Influencer pleads guilty to $1.5 million COVID relief fraud scheme
Danielle Miller, a 32-year-old Miami social media influencer, has pleaded guilty to three counts of wire fraud and two counts of aggravated identity theft in a $1.5 million COVID relief fraud scheme, according to the Department of Justice.
The New York-born Miller used the stolen identities of more than 10 people and fake business names to claim pandemic-related financial assistance, which she then used to fund personal expenses, such as rent in a luxury apartment and to charter a private plane.
She procured money from the disaster funding from the U.S. Small Business Administration, Pandemic Unemployment Assistance, and other unemployment benefits, according to the press release from the Massachusetts U.S. Attorney’s Office. She relied on fake driver’s licenses and adopted the aliases when convenient.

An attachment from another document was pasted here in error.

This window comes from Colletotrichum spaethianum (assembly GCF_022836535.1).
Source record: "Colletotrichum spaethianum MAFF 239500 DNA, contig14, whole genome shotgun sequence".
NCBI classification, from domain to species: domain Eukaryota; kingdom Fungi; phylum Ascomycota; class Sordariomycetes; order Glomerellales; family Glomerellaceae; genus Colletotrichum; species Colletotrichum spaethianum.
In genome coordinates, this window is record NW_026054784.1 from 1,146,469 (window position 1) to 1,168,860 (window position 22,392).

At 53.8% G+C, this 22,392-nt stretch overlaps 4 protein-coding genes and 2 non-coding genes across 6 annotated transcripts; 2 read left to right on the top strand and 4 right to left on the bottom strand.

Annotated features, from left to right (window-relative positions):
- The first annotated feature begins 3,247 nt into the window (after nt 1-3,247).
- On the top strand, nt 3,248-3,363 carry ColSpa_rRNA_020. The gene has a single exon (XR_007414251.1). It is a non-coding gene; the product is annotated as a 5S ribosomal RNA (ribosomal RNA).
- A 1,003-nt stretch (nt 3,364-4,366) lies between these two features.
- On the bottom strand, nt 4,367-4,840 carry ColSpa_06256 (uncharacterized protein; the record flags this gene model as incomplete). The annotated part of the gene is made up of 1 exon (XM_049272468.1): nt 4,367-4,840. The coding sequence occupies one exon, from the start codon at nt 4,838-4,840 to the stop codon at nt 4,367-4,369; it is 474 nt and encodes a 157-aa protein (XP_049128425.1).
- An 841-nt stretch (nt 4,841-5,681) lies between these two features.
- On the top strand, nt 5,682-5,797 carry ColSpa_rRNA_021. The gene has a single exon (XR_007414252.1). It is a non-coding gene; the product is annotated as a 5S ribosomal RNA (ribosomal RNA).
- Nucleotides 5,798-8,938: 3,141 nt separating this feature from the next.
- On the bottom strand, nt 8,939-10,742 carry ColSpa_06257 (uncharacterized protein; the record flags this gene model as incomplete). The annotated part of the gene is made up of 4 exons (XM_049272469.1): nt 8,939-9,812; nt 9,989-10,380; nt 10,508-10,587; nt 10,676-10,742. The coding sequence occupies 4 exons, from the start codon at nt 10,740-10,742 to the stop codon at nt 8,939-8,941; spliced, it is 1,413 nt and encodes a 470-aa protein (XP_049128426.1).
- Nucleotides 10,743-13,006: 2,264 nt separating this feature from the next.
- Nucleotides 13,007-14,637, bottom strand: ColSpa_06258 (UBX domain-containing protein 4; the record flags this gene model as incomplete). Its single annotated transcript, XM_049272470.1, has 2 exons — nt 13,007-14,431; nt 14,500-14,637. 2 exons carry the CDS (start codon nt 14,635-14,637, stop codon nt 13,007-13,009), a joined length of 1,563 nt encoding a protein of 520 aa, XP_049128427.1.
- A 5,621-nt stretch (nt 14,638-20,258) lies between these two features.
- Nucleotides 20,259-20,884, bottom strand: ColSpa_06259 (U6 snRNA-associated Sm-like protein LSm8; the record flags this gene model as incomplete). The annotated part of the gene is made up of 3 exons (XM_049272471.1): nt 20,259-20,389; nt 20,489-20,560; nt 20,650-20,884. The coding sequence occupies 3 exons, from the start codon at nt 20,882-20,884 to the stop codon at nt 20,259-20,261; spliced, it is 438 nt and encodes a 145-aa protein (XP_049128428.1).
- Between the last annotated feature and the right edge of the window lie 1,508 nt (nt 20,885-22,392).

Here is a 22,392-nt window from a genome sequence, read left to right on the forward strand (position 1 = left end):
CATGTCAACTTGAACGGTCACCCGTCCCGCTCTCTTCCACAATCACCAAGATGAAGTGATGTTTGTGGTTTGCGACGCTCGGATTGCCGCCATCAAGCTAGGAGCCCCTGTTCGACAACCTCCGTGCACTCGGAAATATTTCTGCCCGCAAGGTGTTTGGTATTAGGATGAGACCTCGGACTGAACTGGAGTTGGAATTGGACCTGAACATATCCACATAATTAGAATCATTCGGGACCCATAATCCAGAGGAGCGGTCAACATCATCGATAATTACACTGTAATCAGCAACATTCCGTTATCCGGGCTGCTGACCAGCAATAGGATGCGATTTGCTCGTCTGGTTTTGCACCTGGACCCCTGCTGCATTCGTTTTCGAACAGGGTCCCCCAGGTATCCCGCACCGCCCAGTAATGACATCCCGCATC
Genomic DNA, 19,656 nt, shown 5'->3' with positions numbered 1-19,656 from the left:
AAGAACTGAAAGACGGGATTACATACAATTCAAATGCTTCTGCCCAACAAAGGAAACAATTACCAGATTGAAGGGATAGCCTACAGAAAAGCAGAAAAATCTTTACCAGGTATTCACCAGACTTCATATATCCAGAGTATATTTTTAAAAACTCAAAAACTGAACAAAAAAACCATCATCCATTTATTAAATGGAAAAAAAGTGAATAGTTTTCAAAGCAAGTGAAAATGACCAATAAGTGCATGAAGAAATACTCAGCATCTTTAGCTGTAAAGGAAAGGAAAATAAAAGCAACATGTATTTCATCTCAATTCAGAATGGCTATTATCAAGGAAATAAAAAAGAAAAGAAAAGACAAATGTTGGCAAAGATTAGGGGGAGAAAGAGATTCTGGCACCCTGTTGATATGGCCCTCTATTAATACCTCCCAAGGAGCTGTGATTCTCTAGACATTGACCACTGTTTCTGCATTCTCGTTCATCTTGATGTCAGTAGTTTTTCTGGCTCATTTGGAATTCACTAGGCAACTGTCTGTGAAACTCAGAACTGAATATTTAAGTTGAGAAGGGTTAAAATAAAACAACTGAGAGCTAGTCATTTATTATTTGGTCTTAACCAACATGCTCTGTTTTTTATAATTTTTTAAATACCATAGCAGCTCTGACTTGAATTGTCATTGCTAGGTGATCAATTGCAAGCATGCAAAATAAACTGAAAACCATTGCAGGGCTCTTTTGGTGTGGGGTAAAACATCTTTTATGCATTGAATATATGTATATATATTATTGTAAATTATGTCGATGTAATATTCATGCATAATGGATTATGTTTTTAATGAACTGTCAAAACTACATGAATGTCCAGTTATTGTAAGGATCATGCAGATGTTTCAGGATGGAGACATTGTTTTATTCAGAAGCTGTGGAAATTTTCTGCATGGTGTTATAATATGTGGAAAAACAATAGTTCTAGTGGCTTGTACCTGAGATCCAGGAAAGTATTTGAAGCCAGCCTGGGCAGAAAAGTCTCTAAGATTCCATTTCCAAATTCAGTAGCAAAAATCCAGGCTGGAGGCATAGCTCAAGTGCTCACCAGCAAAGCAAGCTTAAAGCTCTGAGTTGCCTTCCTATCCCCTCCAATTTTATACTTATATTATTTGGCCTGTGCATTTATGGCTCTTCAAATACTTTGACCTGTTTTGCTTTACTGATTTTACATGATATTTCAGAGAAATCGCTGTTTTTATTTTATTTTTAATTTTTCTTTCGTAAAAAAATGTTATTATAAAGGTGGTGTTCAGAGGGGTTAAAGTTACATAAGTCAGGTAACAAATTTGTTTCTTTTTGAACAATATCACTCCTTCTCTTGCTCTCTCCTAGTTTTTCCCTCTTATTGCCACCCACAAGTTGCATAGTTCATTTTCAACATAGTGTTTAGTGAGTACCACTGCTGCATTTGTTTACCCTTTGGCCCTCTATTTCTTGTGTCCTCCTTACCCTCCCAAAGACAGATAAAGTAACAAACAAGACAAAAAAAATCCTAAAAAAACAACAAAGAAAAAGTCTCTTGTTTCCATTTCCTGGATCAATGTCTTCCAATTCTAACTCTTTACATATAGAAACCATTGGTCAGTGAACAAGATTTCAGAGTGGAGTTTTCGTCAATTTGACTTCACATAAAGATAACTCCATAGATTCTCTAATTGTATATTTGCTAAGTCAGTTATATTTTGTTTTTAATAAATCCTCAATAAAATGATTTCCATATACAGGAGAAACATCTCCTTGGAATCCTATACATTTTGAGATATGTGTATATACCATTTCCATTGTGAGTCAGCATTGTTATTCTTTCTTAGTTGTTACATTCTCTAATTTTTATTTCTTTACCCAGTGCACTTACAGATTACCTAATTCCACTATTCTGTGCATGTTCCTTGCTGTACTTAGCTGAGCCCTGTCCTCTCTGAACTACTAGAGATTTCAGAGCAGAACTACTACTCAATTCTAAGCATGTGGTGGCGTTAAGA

Miller maintained an active social media presence, with over 30,000 followers on Instagram. One of her pinned posts promoted an appearance on actress Julia Fox’s podcast with the caption “My story,” in which she describes her arrest. Her Instagram still contains a link to her Cash App in her profile bio, presumably to allow followers to continue to send her money.
But Miller has not posted on the platform since October 2022, where she promoted a new line of clothing and accessories with text that reads “I am not an influencer,” among other slogans. The shop appears to still be active.
She was arrested in May 2021, and was indicted by a federal grand jury in July of the same year.
Miller’s wire fraud charges could get her up 20 years in prison, up to three years of supervised release, and a fine of up to $250,000, while the the charges of aggravated identity theft have a mandatory sentence of two years in prison, one year of supervised release, and a fine of up to $250,000.